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The dynamic relationship between pain, depression and cognitive function in a sample of newly diagnosed arthritic adults: a cross-lagged panel model.

Authors
  • James, Richard J E1, 2, 3
  • Ferguson, Eamonn1, 2
  • 1 School of Psychology, University of Nottingham, University Park, Nottingham, UK, NG7 2RD.
  • 2 Arthritis UK Pain Centre, Academic Rheumatology, City Hospital, Nottingham, UK.
  • 3 NIHR Nottingham Biomedical Research Centre, University of Nottingham, Nottingham, UK.
Type
Published Article
Journal
Psychological Medicine
Publisher
Cambridge University Press
Publication Date
Jul 01, 2020
Volume
50
Issue
10
Pages
1663–1671
Identifiers
DOI: 10.1017/S0033291719001673
PMID: 31387661
Source
Medline
Keywords
Language
English
License
Unknown

Abstract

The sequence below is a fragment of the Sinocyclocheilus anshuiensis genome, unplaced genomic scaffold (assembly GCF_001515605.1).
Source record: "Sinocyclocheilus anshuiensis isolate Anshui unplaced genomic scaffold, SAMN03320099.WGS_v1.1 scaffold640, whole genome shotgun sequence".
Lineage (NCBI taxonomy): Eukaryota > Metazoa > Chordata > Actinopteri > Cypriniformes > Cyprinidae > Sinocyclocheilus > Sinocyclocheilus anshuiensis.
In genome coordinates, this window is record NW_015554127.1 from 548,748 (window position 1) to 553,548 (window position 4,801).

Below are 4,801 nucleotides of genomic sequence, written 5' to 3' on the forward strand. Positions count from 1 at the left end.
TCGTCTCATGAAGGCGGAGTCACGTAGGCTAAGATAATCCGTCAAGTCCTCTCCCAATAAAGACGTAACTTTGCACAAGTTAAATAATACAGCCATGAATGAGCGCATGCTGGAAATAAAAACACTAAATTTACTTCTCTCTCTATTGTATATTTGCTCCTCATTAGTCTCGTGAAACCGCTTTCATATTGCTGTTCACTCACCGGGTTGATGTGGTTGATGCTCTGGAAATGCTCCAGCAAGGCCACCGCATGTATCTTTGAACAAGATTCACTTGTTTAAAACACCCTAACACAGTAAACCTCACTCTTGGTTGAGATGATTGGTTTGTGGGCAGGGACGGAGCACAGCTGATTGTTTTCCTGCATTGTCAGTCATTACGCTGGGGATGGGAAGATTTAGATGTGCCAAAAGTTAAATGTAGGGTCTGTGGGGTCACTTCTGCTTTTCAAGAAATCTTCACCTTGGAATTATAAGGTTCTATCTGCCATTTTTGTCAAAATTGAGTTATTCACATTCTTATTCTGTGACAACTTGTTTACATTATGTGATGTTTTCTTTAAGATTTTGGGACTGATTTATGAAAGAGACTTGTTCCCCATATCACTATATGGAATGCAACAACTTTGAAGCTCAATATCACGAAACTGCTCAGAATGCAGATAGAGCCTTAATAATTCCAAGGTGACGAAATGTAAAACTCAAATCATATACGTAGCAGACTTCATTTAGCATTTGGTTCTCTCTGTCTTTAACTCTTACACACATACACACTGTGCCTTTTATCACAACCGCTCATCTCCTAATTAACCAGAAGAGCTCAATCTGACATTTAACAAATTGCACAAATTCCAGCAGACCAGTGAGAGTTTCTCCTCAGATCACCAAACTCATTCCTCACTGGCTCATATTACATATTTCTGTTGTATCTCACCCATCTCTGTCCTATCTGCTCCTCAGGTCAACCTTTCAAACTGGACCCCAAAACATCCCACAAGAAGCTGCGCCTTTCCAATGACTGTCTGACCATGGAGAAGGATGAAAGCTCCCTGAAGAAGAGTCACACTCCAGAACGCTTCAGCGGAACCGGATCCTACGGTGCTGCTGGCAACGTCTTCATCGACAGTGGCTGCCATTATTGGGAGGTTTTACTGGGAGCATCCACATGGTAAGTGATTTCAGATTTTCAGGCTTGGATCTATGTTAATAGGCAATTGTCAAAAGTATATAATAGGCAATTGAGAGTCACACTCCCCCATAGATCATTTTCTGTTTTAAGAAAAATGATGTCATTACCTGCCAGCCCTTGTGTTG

Pain and depression are common in the population and co-morbid with each other. Both are predictive of one another and are also associated with cognitive function; people who are in greater pain and more depressed respectively perform less well on tests of cognitive function. It has been argued that pain might cause deterioration in cognitive function, whereas better cognitive function earlier in life might be a protective factor against the emergence of disease. When looking at the dynamic relationship between these in chronic diseases, studying samples that already have advanced disease progression often confounds this relationship. Using data from waves 1 to 3 of the English Longitudinal Study of Ageing (ELSA) (n = 516), we examined the interplay between pain, cognitive function and depression in a subsample of respondents reporting a diagnosis of arthritis at wave 2 of the ELSA using cross-lagged panel models. The models showed that pain, cognitive function and depression at wave 1, prior to diagnosis, predict pain at wave 2, and that pain at wave 1 predicts depression at wave 2. Pain and depression at wave 2 predict cognitive function at wave 3. The results indicate that better cognitive function might be protective against the emergence of pain prior to an arthritis diagnosis, but cognitive function is subsequently impaired by pain and depression. Furthermore, higher depression predicts lower cognitive function, but not vice versa. This is discussed in the context of the emerging importance of inflammation in depression.

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